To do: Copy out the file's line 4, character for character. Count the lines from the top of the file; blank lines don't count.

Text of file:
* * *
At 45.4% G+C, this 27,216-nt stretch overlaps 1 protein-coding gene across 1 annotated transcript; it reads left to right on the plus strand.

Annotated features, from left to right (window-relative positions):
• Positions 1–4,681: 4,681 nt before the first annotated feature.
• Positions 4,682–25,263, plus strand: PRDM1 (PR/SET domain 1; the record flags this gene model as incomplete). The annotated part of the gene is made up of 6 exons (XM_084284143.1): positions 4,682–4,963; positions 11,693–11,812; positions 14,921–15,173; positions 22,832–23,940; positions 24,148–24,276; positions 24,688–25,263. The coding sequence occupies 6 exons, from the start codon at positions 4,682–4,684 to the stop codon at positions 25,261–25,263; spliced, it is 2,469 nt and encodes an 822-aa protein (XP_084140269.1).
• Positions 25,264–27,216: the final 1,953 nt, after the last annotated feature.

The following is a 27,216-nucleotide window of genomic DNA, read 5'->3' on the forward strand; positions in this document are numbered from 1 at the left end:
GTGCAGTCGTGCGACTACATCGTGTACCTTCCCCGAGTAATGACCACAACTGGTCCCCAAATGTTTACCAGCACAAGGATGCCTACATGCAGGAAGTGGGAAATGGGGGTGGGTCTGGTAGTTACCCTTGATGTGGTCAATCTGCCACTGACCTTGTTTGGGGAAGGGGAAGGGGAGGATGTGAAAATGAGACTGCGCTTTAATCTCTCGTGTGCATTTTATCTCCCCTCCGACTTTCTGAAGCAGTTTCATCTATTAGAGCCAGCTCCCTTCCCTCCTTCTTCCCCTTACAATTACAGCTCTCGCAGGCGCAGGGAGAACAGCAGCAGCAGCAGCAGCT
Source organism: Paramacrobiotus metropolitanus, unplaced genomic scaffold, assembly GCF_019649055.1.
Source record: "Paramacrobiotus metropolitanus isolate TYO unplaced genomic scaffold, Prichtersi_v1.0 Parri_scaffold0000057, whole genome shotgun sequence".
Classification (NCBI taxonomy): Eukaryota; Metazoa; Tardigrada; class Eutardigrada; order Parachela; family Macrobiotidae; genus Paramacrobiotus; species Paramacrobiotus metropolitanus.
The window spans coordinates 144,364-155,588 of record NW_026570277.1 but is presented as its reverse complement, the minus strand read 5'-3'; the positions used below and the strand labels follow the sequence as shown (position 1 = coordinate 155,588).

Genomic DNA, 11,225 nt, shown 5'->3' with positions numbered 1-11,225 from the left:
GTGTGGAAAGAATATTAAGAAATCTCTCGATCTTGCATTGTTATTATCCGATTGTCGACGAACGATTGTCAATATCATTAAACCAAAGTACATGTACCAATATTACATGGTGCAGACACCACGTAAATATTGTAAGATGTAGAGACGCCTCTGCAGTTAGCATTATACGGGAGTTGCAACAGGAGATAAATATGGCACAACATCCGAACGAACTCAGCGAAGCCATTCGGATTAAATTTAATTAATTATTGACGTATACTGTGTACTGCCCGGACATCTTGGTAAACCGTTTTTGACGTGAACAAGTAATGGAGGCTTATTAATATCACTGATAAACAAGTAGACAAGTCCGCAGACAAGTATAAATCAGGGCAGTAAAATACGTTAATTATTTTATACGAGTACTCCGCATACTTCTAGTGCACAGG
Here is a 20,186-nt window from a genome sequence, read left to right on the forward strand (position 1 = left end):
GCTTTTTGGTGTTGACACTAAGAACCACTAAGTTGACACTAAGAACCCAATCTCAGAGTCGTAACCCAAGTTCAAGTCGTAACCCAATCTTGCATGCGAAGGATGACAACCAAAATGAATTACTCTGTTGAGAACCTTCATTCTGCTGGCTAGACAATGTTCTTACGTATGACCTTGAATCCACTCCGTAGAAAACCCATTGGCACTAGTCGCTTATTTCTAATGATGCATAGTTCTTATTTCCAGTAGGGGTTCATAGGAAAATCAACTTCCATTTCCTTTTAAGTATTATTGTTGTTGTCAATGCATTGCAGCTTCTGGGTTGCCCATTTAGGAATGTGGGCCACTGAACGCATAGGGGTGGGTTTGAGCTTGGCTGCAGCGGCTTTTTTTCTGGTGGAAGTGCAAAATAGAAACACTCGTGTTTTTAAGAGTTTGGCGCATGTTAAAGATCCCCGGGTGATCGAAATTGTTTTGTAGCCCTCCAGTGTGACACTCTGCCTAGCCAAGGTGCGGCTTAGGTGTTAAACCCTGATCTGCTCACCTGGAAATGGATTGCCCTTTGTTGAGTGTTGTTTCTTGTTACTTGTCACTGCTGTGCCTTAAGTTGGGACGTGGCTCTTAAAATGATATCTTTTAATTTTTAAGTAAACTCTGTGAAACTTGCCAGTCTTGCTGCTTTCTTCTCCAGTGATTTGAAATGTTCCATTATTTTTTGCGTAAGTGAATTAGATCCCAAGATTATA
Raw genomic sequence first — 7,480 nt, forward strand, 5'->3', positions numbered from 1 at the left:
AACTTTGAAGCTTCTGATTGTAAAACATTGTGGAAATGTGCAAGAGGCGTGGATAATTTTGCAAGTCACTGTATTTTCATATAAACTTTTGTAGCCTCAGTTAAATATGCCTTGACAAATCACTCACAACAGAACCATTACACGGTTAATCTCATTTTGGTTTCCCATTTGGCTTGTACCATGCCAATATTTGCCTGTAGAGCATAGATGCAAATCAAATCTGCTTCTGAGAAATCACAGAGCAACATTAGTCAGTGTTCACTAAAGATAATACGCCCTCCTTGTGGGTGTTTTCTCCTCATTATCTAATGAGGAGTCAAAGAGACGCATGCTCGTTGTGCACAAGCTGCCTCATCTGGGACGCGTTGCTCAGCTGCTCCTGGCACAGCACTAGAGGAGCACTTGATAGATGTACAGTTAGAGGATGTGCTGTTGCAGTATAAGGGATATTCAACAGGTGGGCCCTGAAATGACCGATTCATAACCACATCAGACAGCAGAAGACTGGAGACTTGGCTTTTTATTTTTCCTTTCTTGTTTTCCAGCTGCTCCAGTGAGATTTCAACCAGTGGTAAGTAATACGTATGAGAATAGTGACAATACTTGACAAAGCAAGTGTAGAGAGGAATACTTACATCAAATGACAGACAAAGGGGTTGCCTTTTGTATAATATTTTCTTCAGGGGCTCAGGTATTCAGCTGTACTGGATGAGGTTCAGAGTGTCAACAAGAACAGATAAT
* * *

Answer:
• Positions 4,682–25,263, plus strand: PRDM1 (PR/SET domain 1; the record flags this gene model as incomplete). The annotated part of the gene is made up of 6 exons (XM_084284143.1): positions 4,682–4,963; positions 11,693–11,812; positions 14,921–15,173; positions 22,832–23,940; positions 24,148–24,276; positions 24,688–25,263. The coding sequence occupies 6 exons, from the start codon at positions 4,682–4,684 to the stop codon at positions 25,261–25,263; spliced, it is 2,469 nt and encodes an 822-aa protein (XP_084140269.1).